The Behavior Analyst

, Volume 14, Issue 2, pp 171–181 | Cite as

The Speciation of Behavior Analysis

  • David P. Rider


The relationship between the Experimental Analysis of Behavior (EAB) and Applied Behavior Analysis (ABA) has been the subject of several editorials and commentaries in recent years. Various authors have argued that researchers in these two fields (a) have become isolated from each other, (b) face different requirements for survival in their respective fields, and (c) possess different skills to meet those requirements. The present paper provides an allegory for the relationship between EAB and ABA in terms of biological speciation. The conditions that have changed the relationship between EAB and ABA are parallel to those responsible for biological speciation: (a) isolation of some members of a species from the rest of the population, (b) different contingencies of survival for members of the two separate groups, and (c) divergence in the adaptive characteristics displayed by the two groups. When members of two different groups, descendants of common ancestors, no longer are capable of producing viable offspring by interbreeding, the different groups then represent different species. To the extent that members of the EAB group and members of the ABA group interact with each other only trivially, they each represent allegorically different species. Changes in the relationship between EAB and ABA are part of a natural process that takes place in many other sciences, and the course of that process can hardly be reversed by us.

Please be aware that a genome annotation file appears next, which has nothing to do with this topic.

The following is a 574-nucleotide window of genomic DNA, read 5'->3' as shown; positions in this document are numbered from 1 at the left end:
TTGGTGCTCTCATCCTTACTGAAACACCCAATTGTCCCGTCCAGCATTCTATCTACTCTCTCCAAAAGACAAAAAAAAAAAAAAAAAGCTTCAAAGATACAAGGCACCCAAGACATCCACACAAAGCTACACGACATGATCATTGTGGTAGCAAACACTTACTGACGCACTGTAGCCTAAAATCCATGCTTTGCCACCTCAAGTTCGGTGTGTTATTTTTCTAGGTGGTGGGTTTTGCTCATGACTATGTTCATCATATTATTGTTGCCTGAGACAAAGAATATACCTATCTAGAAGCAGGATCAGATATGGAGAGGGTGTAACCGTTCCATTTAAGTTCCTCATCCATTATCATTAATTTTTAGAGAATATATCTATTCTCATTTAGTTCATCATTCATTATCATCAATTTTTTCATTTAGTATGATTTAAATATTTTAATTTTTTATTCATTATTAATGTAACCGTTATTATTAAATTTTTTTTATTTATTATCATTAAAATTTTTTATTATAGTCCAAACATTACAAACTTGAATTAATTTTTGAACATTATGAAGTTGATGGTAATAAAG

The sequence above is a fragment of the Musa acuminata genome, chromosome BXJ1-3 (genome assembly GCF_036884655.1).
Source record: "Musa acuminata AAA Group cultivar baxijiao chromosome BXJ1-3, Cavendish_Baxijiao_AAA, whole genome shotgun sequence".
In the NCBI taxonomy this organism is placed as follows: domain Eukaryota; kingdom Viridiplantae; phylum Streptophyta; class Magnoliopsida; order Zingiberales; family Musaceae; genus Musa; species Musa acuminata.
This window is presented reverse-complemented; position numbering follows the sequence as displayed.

applied behavior analysis experimental analysis of behavior applied research basic research evolution speciation 


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Copyright information

© Association for Behavior Analysis International 1991

Authors and Affiliations

  • David P. Rider
    • 1
  1. 1.School of Allied Health ProfessionsLouisiana State University Medical CenterNew OrleansUSA

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